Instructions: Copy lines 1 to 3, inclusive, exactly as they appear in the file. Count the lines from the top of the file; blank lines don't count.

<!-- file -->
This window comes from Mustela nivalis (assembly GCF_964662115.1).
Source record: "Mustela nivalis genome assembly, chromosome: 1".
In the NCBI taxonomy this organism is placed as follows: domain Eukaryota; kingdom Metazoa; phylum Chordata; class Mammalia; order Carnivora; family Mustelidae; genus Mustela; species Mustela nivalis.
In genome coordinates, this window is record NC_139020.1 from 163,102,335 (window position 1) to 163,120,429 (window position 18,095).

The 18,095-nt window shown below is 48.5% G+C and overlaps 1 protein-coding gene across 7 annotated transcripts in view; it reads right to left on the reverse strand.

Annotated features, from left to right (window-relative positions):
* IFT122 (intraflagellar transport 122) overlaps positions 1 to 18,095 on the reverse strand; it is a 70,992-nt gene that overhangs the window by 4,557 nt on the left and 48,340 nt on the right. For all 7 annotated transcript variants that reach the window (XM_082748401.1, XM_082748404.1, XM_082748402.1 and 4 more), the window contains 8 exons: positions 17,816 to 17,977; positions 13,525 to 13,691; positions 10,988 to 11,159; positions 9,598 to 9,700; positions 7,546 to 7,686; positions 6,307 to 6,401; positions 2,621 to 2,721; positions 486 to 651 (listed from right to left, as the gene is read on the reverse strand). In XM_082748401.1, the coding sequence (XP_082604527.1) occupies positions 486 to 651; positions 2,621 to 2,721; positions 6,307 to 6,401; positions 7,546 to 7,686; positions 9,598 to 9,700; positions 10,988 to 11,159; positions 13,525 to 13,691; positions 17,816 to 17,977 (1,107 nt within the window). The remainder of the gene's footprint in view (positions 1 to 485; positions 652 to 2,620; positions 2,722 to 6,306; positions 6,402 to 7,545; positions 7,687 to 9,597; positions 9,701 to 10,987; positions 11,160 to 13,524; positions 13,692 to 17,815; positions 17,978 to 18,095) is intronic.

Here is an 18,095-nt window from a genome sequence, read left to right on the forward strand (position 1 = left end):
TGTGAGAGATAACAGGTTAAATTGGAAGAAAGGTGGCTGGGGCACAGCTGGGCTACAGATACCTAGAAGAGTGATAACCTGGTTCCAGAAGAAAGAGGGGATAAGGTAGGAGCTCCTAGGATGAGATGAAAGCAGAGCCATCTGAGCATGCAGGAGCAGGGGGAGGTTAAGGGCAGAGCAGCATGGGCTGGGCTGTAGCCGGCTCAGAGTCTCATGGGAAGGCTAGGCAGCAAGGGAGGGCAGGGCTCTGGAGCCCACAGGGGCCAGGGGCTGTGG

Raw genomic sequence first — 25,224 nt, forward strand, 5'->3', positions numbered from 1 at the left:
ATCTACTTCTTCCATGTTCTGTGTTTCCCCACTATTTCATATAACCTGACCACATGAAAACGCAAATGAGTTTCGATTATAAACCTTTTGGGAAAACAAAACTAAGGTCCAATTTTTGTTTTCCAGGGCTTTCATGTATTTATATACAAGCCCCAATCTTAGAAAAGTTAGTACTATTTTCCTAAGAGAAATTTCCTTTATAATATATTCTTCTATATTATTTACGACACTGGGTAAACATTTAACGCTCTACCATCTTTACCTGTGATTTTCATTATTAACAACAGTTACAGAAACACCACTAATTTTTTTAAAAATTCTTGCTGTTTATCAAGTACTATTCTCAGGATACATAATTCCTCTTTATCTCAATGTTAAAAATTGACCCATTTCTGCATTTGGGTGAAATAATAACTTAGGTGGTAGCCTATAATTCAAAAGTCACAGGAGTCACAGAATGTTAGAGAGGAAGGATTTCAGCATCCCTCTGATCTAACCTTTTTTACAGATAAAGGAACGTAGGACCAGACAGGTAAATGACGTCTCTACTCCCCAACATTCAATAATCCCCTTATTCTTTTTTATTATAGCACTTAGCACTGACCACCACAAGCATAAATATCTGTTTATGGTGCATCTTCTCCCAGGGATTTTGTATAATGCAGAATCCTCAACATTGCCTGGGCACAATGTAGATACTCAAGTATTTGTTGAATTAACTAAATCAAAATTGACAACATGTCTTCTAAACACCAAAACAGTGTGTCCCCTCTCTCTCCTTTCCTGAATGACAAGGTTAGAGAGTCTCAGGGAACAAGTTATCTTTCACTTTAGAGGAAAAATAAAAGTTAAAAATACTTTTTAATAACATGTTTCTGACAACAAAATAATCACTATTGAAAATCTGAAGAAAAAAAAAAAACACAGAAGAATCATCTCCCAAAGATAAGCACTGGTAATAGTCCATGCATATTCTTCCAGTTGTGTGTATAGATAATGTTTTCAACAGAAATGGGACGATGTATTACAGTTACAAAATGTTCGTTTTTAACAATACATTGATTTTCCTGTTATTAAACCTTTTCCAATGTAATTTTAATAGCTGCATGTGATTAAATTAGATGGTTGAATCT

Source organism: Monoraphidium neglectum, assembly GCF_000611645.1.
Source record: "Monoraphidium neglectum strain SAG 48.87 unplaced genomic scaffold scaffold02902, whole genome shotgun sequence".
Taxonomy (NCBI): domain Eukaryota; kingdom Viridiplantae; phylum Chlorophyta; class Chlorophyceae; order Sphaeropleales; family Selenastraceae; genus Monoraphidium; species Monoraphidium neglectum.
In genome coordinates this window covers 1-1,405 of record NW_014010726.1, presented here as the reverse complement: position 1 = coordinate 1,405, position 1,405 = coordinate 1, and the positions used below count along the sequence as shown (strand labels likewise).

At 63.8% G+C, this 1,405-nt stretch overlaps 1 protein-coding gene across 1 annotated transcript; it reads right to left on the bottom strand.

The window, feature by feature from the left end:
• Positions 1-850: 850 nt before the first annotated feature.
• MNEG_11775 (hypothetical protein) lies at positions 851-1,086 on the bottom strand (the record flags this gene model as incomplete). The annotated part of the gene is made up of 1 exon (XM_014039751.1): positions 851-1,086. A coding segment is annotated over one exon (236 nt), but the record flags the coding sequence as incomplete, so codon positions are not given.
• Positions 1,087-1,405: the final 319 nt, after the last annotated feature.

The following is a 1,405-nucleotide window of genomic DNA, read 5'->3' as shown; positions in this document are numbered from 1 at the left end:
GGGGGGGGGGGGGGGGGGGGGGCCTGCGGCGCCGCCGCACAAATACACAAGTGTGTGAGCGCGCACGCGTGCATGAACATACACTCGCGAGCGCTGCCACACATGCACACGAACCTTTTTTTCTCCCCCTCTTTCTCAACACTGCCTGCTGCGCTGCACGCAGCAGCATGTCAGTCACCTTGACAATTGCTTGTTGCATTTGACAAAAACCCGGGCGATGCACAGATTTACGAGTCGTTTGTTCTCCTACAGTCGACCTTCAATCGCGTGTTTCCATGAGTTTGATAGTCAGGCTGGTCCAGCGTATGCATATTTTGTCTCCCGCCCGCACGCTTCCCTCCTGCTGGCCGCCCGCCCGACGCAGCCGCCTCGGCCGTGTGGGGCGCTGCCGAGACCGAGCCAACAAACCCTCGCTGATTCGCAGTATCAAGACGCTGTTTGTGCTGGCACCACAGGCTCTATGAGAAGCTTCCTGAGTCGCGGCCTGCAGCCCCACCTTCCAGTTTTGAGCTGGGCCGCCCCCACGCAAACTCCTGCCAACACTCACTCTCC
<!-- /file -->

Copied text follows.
This window comes from Mustela nivalis (assembly GCF_964662115.1).
Source record: "Mustela nivalis genome assembly, chromosome: 1".
In the NCBI taxonomy this organism is placed as follows: domain Eukaryota; kingdom Metazoa; phylum Chordata; class Mammalia; order Carnivora; family Mustelidae; genus Mustela; species Mustela nivalis.